My journey through the American West was a pilgrimage that left an indelible mark on how I think of our landscape.
Each year, I criss-cross the globe in search of narratives at risk of disappearing, but I had yet to use this guiding principle within the context of the US.
After considering the great expanses of land that make up our National Parks system, I set my sights on telling their story by highlighting the land’s grandness and intimacy. I wanted to travel in the footsteps of some of my photographic heroes, like Robert Adams and Ansel Adams, whose work has helped shape my own.
Prior to my 2-month long journey, traveled via Airstream, I created a list of places to document. I felt a timely responsibility to photograph the parks and all of the in-between monuments along the way, especially in lieu of the budget deficit our parks are facing – and their (at the time) approaching centennial anniversary. To prepare, I looked through countless images by Ansel from the National Parks, as well as Robert Adams defining work on the changing Western landscape.
The Monterey cypress trees forming this tunnel were planted in 1930. I love the idea of someone thinking long term about this location, knowing that one day these trees would reach their fully-grown glory. The trees also lead a path towards a telegraphy station with equipment dating back to World War II.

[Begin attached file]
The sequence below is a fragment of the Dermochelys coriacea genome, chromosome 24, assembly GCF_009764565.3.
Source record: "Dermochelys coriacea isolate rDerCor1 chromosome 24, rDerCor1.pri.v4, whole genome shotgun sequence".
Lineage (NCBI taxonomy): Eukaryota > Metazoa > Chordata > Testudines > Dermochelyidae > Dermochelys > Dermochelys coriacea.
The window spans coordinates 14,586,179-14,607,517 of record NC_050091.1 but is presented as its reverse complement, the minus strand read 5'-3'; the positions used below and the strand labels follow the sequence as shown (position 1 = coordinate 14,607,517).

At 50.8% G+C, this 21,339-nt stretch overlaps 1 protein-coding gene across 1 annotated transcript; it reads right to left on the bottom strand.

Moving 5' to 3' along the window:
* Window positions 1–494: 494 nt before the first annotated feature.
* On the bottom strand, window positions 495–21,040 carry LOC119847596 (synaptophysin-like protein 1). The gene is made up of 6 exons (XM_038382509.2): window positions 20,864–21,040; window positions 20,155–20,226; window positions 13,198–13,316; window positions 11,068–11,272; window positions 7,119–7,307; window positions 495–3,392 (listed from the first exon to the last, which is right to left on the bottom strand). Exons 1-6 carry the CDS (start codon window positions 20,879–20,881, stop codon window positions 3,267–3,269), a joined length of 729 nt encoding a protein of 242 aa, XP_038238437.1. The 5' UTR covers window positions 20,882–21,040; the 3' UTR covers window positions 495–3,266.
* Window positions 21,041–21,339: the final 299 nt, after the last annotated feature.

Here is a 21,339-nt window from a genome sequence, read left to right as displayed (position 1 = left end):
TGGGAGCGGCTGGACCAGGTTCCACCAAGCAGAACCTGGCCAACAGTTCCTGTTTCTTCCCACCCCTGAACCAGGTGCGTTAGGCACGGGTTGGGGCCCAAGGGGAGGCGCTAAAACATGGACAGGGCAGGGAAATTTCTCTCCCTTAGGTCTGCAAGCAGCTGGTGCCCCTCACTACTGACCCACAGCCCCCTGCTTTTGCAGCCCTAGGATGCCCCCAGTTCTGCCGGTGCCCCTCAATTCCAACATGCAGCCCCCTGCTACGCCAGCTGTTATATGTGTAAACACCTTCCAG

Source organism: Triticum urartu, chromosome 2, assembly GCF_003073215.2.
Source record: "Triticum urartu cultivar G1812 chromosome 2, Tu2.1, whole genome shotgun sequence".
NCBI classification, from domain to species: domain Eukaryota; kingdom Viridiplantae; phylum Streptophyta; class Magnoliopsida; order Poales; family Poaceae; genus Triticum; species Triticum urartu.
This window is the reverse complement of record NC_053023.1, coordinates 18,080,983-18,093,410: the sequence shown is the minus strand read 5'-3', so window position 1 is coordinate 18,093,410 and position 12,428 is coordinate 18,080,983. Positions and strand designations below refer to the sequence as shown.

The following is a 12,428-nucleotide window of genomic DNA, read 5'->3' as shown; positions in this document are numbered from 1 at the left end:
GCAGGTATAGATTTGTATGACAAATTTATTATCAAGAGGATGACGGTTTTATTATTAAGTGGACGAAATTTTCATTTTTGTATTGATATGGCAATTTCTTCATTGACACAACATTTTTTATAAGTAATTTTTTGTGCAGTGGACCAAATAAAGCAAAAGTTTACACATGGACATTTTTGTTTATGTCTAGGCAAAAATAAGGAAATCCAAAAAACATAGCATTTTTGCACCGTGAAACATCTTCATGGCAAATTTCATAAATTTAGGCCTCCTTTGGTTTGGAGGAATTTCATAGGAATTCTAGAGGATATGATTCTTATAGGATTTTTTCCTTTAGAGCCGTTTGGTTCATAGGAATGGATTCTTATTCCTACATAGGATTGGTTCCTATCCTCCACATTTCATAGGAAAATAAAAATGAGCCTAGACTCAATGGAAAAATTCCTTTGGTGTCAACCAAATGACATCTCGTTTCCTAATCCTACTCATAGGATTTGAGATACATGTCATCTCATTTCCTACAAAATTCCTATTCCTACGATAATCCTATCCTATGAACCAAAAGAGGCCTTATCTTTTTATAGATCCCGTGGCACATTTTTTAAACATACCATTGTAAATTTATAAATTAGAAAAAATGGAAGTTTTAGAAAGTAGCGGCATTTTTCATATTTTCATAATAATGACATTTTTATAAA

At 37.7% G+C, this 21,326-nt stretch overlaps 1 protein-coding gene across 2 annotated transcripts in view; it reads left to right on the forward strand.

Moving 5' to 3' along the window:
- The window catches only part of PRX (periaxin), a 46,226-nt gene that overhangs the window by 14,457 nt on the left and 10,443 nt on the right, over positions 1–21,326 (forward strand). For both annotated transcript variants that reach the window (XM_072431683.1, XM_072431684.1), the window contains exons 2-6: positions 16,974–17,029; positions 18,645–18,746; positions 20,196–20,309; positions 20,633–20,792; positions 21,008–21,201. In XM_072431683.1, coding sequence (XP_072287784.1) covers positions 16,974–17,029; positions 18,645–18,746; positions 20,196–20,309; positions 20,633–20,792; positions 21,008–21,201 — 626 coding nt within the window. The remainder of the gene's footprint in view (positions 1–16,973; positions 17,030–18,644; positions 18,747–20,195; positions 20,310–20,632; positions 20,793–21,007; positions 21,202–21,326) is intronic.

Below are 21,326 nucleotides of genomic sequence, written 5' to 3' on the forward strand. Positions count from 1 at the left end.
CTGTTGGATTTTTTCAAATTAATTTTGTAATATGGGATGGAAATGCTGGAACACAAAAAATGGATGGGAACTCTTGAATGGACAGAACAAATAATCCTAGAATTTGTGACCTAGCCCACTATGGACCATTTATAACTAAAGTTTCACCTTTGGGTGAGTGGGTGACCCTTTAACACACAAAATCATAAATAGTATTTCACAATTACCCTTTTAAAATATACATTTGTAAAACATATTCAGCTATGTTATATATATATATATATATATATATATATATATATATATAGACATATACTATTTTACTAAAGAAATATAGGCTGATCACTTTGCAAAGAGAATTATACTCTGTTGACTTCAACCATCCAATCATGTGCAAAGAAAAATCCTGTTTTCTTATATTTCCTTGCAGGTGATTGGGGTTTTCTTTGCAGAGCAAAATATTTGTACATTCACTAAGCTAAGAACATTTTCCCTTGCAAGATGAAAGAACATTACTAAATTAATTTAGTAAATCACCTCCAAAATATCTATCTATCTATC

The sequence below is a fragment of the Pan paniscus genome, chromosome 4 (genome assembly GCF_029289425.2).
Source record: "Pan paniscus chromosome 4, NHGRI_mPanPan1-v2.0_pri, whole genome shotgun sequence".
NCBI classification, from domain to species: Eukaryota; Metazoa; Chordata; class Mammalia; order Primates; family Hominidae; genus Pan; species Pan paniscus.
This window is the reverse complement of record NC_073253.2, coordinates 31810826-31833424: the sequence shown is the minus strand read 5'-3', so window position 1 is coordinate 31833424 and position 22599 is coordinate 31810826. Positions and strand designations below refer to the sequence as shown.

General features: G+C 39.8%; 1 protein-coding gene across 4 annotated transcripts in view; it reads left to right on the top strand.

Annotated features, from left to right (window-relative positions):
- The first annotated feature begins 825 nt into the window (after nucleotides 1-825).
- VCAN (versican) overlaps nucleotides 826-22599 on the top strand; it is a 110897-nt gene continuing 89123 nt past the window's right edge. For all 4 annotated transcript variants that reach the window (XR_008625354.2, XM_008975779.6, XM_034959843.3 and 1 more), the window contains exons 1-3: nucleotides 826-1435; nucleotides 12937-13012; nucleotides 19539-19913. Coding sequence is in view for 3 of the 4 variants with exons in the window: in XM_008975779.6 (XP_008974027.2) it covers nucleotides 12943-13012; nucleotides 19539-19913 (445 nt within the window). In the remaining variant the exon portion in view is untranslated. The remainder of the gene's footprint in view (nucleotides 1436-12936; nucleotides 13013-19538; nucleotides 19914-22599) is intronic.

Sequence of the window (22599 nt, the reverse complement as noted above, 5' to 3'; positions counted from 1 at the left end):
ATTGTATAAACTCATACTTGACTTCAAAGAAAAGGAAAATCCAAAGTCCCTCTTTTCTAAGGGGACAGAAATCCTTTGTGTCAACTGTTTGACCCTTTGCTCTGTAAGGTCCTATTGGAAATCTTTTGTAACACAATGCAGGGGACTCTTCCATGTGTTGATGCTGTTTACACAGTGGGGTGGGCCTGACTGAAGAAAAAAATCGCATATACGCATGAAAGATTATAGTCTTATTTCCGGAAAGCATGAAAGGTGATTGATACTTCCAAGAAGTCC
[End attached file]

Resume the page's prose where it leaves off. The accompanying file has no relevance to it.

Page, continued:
Just before taking my image, titled Point Reyes , the tunnel was blanketed in fog so thick the trees were completely obscured. I readied my camera knowing that the fog could disappear without notice.
The moment I captured felt as if the moisture in the air was suspended at a precarious point of complete disappearance. I wanted my image to reflect the delicate balance of our natural world, and the fog added a sense of emotion.
I strongly feel that this scene embodies the prestige of the National Parks and the surrounding territory. Photographed with an emphasis on texture and light, my image also pays homage to the depth and feeling of the photographic greats before me – as well as to the endless beauty of our National backyard.
When I look back on this series, I think of how lucky we are to have such incredible natural wonders right here at home.